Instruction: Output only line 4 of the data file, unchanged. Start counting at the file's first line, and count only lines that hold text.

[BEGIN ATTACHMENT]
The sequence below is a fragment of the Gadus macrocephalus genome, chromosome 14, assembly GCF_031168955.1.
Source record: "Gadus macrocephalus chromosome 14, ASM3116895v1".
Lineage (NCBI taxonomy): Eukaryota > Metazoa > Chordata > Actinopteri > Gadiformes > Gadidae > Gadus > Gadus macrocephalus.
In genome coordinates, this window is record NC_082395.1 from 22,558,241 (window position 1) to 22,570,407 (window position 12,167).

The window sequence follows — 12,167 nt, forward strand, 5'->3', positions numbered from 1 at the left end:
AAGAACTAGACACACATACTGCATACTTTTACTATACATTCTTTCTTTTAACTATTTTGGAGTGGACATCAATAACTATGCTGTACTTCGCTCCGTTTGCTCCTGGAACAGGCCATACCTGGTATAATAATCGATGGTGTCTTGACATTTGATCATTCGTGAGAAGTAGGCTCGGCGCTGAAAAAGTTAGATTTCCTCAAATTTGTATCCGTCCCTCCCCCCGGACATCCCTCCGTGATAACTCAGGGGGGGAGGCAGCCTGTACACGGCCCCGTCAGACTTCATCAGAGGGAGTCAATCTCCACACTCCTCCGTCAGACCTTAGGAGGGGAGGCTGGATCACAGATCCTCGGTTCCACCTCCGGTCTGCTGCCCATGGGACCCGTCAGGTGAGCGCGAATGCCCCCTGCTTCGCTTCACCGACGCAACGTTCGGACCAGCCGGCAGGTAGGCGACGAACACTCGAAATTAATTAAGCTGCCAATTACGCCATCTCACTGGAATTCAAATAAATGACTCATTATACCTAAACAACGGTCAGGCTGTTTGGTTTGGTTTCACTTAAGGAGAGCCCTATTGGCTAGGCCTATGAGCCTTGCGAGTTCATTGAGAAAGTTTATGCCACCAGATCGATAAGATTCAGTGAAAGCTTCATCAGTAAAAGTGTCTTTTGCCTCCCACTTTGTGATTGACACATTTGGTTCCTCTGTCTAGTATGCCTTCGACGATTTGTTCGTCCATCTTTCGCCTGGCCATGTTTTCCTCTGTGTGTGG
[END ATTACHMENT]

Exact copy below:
In genome coordinates, this window is record NC_082395.1 from 22,558,241 (window position 1) to 22,570,407 (window position 12,167).